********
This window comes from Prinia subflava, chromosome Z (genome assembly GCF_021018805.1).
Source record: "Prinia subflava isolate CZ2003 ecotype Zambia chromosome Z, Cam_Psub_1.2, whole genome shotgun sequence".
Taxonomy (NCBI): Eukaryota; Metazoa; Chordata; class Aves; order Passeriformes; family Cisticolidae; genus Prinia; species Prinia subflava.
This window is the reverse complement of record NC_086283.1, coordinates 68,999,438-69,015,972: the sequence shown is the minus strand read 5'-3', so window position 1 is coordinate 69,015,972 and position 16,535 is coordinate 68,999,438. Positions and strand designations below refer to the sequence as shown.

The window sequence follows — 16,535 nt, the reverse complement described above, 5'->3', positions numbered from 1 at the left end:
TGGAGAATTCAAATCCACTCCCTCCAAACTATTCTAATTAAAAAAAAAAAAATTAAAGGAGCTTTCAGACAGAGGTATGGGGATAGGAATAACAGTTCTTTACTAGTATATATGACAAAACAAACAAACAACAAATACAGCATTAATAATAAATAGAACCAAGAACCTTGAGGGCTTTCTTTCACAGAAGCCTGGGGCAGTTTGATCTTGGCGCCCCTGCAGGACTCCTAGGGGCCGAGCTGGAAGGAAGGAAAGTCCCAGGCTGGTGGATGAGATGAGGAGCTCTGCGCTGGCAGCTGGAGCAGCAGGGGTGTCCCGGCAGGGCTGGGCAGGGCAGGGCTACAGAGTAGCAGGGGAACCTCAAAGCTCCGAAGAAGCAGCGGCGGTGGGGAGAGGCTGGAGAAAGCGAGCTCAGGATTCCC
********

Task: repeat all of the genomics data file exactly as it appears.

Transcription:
This window comes from Prinia subflava, chromosome Z (genome assembly GCF_021018805.1).
Source record: "Prinia subflava isolate CZ2003 ecotype Zambia chromosome Z, Cam_Psub_1.2, whole genome shotgun sequence".
Taxonomy (NCBI): Eukaryota; Metazoa; Chordata; class Aves; order Passeriformes; family Cisticolidae; genus Prinia; species Prinia subflava.
This window is the reverse complement of record NC_086283.1, coordinates 68,999,438-69,015,972: the sequence shown is the minus strand read 5'-3', so window position 1 is coordinate 69,015,972 and position 16,535 is coordinate 68,999,438. Positions and strand designations below refer to the sequence as shown.

The window sequence follows — 16,535 nt, the reverse complement described above, 5'->3', positions numbered from 1 at the left end:
TGGAGAATTCAAATCCACTCCCTCCAAACTATTCTAATTAAAAAAAAAAAAATTAAAGGAGCTTTCAGACAGAGGTATGGGGATAGGAATAACAGTTCTTTACTAGTATATATGACAAAACAAACAAACAACAAATACAGCATTAATAATAAATAGAACCAAGAACCTTGAGGGCTTTCTTTCACAGAAGCCTGGGGCAGTTTGATCTTGGCGCCCCTGCAGGACTCCTAGGGGCCGAGCTGGAAGGAAGGAAAGTCCCAGGCTGGTGGATGAGATGAGGAGCTCTGCGCTGGCAGCTGGAGCAGCAGGGGTGTCCCGGCAGGGCTGGGCAGGGCAGGGCTACAGAGTAGCAGGGGAACCTCAAAGCTCCGAAGAAGCAGCGGCGGTGGGGAGAGGCTGGAGAAAGCGAGCTCAGGATTCCC